There might be some general statements about ways in which potential Team members have reacted to specific events that have previously occurred in other groups—but nothing about what is happening in the current group: “I remember a committee I served on several years ago, and we found it really hard to get our work done without a clear agenda and consistent direction from our division head.” This is a good start, but what about the current group?
Are group members saying something about the way in which this group is setting the agenda or something about what the person in charge of this committee is or is not doing to provide direction? Uncritical and unspecified praise (or criticism) about activities in the current group, or reflections back on a previous group (or even the current group at an earlier time in its existence) does little in helping the group move forward. All-too-frequently, a reference to how “we did it at my previous company/job/department can be received as indirect criticism of what is now happening in the group. The lack of specificity and commentary on current operations of a group often results from failure to adequately engage group related issues about control – or even inclusion.
Let’s assume that the potential Team has moved successfully past inclusion and control concerns. The best working environment would then be one in which there is a strong, supportive culture operating in the potential Team or (even better) the overall organization. As in the case of great working environments for inclusion and control needs to be met, this kind of culture is nice to have—but how is it created? We suggest that this type of culture is created and sustained if it is founded on a process of Appreciation. One of us has written an entire book about the creation of an appreciative organization (Bergquist, 2004). However, in the current essay, we will summarize three basic appreciative strategies as they can help to bring about a strong culture of support. These strategies concern group and organizational structures, processes and attitudes (Watson and Johnson, 1972).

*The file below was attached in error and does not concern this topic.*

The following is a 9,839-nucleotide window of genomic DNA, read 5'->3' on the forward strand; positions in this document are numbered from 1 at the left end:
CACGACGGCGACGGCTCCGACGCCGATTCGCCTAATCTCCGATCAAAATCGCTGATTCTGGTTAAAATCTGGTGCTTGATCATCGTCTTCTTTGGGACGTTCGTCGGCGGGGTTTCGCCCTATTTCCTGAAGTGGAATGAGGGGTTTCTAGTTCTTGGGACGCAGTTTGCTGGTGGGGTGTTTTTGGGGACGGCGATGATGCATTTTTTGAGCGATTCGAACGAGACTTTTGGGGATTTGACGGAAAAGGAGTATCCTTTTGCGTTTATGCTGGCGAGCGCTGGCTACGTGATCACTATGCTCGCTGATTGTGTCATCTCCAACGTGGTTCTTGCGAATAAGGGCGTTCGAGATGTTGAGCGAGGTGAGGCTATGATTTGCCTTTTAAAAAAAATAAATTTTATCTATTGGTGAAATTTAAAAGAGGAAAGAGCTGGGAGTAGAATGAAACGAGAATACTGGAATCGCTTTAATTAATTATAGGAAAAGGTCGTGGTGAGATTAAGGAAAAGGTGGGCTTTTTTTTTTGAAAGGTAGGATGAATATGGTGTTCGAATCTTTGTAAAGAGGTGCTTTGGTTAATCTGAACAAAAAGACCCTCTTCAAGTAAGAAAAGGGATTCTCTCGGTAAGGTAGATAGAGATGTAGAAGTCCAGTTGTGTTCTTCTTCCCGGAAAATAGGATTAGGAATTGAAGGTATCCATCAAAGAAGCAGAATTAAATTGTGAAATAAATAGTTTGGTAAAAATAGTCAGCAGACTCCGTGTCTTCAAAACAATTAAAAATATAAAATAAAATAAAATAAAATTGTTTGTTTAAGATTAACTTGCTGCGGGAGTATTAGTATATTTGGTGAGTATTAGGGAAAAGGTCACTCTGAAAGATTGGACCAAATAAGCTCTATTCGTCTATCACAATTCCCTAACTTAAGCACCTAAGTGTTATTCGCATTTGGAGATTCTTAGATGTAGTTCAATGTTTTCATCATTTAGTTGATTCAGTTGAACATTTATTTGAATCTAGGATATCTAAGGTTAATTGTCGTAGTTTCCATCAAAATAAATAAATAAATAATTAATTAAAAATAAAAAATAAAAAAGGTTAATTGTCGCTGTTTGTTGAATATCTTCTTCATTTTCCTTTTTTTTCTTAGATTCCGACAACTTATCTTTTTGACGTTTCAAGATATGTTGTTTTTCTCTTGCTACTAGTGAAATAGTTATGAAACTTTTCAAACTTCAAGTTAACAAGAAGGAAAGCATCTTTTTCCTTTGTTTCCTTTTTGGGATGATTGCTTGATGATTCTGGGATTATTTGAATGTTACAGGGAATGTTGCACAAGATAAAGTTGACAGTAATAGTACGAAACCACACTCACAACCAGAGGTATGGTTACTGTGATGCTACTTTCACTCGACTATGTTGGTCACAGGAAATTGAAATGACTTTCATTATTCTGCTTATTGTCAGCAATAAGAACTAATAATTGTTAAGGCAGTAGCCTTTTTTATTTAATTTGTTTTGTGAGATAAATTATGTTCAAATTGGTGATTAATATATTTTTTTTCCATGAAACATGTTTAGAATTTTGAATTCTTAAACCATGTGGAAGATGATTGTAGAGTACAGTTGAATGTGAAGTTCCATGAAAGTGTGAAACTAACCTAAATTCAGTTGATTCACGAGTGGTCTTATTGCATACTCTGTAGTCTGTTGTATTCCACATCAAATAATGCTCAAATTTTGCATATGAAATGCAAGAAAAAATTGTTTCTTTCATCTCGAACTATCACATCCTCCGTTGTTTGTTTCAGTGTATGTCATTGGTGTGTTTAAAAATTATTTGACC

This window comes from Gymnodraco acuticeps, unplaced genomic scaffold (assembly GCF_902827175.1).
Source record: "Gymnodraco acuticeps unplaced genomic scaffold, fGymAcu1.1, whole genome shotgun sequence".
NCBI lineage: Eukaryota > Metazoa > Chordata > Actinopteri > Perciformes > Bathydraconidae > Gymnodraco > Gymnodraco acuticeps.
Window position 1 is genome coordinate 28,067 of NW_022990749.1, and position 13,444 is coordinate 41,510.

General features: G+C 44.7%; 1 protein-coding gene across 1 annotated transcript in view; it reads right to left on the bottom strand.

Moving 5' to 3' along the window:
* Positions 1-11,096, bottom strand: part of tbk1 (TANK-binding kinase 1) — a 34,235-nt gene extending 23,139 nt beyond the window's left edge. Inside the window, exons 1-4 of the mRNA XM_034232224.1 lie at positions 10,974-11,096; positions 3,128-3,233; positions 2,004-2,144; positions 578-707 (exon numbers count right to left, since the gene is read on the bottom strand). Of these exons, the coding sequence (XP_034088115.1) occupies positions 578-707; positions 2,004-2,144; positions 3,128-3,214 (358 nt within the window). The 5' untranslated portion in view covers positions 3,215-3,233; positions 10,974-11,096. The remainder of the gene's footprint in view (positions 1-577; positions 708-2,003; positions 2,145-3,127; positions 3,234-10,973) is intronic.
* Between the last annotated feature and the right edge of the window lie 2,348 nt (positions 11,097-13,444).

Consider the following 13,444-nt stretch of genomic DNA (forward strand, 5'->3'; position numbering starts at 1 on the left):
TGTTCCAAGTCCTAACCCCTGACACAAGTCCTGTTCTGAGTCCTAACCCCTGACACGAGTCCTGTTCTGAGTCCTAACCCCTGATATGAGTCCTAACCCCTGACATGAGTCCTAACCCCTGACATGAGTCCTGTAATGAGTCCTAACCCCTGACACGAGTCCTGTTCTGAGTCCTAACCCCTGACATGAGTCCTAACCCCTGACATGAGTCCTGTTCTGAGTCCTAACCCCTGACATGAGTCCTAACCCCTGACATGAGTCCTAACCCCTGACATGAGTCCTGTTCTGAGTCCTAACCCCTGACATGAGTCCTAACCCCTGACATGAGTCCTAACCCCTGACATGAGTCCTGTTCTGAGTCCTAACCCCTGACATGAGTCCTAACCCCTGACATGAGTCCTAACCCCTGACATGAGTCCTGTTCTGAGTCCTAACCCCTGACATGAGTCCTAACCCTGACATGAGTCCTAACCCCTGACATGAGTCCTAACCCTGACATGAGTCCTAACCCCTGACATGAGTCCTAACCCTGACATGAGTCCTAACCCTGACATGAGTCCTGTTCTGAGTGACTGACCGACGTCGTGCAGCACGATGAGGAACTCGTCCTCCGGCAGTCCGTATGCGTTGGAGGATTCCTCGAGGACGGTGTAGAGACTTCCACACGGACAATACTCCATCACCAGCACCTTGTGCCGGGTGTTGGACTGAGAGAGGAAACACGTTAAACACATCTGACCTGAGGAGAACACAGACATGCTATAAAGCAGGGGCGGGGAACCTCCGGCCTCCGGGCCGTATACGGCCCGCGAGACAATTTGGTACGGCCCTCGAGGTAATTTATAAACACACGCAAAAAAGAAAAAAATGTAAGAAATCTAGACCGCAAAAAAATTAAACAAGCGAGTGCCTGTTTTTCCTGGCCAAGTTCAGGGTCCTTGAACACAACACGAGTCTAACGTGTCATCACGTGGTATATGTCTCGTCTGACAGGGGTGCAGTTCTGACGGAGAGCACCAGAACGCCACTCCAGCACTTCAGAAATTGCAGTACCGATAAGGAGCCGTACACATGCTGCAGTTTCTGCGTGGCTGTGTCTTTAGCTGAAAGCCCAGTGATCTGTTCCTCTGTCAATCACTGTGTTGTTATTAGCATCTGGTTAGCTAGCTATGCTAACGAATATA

First, the structures of an organization (or at least the group on which we are focusing our attention) must be appreciative in nature. This means that systems of reward should be grounded on demonstrated success (especially success in the midst of major challenges) rather than on the basis of avoided failures. The appropriate motto is “catch them when they are doing it right.” This success might be attributed to the work done by individual group members or the overall group.
Strategies associated with group or organizational processes should also be appreciative. As we noted above, praise and appreciation should be attended by specificity regarding what was achieved and why it was achieved. If there is a nostalgic focus on past groups or past performance of the current group, then this “best practice” reflection should lead to a focus on the best practices being engaged by the current group at the present time. Once again, the potential Team should first attend to what it is doing that is effective, then consider ways and times when it has not emulated these practices.Download Article 1K Club